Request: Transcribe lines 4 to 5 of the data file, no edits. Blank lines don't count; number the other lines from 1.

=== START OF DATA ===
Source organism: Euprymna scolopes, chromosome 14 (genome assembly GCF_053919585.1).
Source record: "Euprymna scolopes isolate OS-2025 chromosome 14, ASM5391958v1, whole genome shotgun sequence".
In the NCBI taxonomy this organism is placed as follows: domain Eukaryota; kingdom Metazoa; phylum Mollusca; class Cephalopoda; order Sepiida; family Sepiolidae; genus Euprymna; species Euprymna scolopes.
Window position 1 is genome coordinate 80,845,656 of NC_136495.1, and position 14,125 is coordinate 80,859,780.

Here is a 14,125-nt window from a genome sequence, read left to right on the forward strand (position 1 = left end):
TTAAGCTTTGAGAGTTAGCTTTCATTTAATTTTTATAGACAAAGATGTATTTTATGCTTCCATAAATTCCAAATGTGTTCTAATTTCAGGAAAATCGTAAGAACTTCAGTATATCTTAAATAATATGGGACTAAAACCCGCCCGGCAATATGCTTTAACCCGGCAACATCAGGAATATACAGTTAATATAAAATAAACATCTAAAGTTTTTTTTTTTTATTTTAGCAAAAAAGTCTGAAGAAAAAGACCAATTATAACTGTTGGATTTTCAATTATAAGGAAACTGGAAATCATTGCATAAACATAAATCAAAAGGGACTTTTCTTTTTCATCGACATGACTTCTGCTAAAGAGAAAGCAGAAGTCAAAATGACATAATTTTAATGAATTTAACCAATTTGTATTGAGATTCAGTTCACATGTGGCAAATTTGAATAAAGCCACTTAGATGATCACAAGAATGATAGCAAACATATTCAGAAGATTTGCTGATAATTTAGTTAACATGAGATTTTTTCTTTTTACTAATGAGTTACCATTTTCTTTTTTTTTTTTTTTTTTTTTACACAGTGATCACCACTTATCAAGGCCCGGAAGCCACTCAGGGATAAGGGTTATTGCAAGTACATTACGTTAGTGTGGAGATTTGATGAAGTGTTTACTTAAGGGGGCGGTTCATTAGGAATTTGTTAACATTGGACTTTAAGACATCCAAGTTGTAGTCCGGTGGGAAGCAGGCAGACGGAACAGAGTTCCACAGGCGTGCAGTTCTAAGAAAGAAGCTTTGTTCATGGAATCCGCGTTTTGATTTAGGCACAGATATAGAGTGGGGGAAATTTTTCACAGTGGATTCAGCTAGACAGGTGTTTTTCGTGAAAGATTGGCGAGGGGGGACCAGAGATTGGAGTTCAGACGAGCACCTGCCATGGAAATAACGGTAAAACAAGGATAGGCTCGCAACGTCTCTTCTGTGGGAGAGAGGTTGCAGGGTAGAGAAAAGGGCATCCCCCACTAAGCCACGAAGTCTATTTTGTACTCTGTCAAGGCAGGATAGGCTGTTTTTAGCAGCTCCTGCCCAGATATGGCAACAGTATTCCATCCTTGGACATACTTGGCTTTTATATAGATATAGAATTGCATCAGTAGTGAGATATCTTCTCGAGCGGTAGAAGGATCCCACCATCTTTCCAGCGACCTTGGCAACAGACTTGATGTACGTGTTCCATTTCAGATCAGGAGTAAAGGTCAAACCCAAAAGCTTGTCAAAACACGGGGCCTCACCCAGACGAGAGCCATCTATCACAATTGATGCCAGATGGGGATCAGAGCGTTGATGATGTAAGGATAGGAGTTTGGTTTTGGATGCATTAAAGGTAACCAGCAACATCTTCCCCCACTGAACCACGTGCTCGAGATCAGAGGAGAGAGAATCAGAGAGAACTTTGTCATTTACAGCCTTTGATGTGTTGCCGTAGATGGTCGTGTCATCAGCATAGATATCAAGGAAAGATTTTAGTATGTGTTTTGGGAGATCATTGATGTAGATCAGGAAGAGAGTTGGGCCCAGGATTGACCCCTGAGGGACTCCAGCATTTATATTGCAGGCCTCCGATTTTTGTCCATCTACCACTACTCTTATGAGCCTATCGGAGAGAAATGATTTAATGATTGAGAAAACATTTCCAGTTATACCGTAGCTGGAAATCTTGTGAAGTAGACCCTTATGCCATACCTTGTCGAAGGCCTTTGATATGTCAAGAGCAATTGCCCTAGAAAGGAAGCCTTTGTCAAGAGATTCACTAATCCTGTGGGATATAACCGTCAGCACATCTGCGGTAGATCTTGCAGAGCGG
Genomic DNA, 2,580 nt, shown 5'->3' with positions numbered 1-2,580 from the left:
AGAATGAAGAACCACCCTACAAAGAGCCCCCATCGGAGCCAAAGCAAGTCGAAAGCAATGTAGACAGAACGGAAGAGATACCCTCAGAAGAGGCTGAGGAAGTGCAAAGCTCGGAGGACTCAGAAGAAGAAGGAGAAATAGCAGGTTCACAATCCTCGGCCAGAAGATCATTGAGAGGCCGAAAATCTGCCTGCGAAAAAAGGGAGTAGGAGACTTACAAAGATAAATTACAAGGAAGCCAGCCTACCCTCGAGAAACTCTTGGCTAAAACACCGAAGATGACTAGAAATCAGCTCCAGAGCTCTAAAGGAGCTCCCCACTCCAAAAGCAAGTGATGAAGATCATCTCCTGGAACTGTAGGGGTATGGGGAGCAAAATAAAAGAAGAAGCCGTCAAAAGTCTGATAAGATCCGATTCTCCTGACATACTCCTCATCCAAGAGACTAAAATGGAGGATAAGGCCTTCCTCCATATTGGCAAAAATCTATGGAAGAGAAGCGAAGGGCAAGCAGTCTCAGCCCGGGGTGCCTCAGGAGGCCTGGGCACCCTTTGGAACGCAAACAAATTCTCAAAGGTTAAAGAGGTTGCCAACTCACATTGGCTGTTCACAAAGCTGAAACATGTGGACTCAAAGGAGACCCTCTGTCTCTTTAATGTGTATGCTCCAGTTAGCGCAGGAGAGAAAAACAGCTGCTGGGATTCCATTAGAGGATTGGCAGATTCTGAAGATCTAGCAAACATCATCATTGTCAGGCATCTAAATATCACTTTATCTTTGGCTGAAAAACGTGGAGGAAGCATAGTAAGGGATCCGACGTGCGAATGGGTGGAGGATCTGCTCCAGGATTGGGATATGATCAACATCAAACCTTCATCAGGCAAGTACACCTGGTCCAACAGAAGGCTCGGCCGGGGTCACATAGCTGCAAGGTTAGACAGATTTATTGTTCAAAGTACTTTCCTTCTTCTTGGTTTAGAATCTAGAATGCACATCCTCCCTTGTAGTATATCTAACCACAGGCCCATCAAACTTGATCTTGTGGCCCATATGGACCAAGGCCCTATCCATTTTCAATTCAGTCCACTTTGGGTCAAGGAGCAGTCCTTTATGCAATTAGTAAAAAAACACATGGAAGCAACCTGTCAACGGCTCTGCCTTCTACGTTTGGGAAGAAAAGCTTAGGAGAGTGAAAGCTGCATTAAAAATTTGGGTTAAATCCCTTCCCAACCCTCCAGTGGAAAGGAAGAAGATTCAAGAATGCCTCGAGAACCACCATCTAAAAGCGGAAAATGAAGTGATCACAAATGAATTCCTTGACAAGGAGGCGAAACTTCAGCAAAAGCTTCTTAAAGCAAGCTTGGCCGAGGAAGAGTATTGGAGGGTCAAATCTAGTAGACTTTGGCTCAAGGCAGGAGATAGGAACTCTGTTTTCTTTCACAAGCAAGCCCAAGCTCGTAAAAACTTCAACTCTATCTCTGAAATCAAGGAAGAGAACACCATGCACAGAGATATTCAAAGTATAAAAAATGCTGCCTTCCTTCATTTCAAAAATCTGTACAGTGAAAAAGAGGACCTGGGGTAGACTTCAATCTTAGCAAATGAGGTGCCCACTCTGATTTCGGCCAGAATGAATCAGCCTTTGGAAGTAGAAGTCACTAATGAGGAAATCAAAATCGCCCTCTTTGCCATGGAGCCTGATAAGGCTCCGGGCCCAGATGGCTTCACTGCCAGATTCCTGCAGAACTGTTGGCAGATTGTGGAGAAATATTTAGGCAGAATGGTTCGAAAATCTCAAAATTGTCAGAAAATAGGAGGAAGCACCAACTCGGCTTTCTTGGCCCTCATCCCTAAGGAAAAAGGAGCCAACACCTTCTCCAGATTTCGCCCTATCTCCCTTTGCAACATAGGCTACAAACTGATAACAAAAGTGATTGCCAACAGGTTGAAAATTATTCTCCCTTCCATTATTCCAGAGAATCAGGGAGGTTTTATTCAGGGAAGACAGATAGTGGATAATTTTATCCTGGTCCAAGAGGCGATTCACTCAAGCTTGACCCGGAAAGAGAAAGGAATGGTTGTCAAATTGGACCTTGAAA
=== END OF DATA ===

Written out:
Window position 1 is genome coordinate 80,845,656 of NC_136495.1, and position 14,125 is coordinate 80,859,780.

Here is a 14,125-nt window from a genome sequence, read left to right on the forward strand (position 1 = left end):